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Ty Murray busied himself gently putting the bucking halter and saddle on a horse named Cisco, paying little attention to the commotion around him in the Delta Center Monday night.

Until he noticed the antics of the JumboTron's camera crew, which was using its special lenses to make two-headed monsters out of some unfortunate souls in the crowd. Murray smiled and watched for a minute, then went back to work, getting ready to ride.The 23-year-old Murray is pro rodeo's equivalent to another No. 23, Michael Jordan. He is simply the best in his sport, the PRCA's youngest-ever winner of more than $1 million by about seven years.

Murray is unfailingly polite and available for autographs. But he's all business, too, when the time comes, concentrating on the task at hand.

"I try to win it every time I come out," he said after placing second for the night's action in saddlebronc riding on Cisco. "I don't try to hang in there for the average."

Murray and the crowd thought he'd won the night's first event, bareback riding, with a 75. He was announced as the winner and took the official victory lap, but judges' scores later showed that Cody Lee of Tucson had marked a 77, rather than the 74 that was announced, and that Lee now leads all bareback riders through the first three rodeo performances.

The Days of '47 Rodeo continues nightly at the Delta Center through Saturday.

"I think the fans expect something every time I come out of the chute," said Murray, noting that public-address announcers always inform the crowds that he's a four-time world all-around champion who's been a household name in rodeo circles since he was national high school all-around champion and turned pro in 1987. "I don't know what people are thinking, but I'm pretty sure they have high expectations.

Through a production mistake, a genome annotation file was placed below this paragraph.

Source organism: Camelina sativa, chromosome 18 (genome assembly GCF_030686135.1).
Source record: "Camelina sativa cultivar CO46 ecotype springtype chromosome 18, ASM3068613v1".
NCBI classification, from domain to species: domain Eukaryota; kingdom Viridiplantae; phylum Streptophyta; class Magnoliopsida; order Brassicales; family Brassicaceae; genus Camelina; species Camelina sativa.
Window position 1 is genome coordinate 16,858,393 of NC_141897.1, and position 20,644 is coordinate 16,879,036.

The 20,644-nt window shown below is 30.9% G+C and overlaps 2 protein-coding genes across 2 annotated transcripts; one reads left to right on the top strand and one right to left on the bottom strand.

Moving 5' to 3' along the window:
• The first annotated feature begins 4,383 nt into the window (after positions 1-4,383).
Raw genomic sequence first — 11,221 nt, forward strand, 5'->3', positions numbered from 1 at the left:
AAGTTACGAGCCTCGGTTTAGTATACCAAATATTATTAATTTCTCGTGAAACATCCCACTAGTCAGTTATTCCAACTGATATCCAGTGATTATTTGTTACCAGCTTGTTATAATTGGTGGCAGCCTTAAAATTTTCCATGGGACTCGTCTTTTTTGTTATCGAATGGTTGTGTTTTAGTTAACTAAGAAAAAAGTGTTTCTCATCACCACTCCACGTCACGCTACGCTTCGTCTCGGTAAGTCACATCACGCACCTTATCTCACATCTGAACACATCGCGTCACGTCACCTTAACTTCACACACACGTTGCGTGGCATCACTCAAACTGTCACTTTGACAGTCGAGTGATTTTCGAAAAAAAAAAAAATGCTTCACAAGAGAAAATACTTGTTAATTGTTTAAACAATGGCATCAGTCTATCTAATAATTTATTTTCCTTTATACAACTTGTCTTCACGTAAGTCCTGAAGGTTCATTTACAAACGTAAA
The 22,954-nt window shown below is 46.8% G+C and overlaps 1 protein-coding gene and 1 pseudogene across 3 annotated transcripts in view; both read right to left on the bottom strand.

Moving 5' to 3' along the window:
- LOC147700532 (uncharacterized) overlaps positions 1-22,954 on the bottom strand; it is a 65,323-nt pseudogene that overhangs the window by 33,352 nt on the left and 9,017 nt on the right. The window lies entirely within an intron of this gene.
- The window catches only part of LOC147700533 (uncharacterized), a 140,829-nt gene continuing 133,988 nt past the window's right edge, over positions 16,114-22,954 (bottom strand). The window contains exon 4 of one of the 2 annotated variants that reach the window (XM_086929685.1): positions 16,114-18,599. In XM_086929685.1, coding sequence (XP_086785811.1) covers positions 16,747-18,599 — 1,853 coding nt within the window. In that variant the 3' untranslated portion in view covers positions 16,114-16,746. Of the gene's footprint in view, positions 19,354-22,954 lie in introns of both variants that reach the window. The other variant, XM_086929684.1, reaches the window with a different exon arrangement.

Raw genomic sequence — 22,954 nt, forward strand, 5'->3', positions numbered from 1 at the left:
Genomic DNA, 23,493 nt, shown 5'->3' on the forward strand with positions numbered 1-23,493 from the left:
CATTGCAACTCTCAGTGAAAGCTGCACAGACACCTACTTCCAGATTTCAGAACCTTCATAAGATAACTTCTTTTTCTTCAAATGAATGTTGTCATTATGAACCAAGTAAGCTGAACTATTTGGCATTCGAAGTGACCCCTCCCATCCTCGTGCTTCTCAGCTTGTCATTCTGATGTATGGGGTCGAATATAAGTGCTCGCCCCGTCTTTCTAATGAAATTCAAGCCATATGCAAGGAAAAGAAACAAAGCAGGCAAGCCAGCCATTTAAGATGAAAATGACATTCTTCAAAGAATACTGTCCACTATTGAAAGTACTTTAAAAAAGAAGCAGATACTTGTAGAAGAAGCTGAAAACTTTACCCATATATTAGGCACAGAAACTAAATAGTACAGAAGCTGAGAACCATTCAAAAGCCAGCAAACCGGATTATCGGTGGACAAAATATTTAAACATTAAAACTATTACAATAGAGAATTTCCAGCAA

"I don't worry about it too much," he adds. He wants to win regardless and wants to go into cattle ranching when his days as a rare three-bucking-event cowboy are done.

Murray reached the $1 million mark in career earnings by winning money at five different rodeos over the July 4 weekend. Only six other cowboys have made $1 million in their careers, and they all reached the mark when they were in their 30s.

It doesn't mean there's $1 million sitting in the bank in Murray's home of Stephenville, Texas. It costs him $50,000-60,000 a year for traveling expenses and entry fees.

"It's like Lewis Feild says," said Murray, quoting the three-time PRCA all-around champion from Utah, a fellow career millionaire: "It's about 20 cents a mile."

Murray is, however, having his best year, having won about double what his closest all-around competitor has totaled so far. "I'm just having some luck," he says.

He should make some $250,000 this season; he is about $20,000 ahead of his pace of last year, when he totaled $225,992. In 1991, Murray set the PRCA single-season earnings record of $258,750.

Murray is only the third cowboy to ever qualify for the National Finals Rodeo in all three roughstock events - bareback, saddlebronc and bull riding. He has yet, however, to win a world championship in any single event. He ranks No. 1 in bull riding earnings and is scheduled for a bull ride in the Days of '47 Rodeo Wednesday.

Monday's winners also included Texans Carter Edmondson and Joe Beaver in calf roping with 9.4s; Charles Pogue (Oklahoma) and Bobby Harris (Wyoming) with 6.4 in team roping; Oklahoman Lanita Powers with 13.48 in barrel racing; Bret Franks of Oklahoma with 74 in saddlebronc; Louisiana steer wrestler Steve Duhon at 5.0; and New Mexico bull rider Johnny Chavez with 86.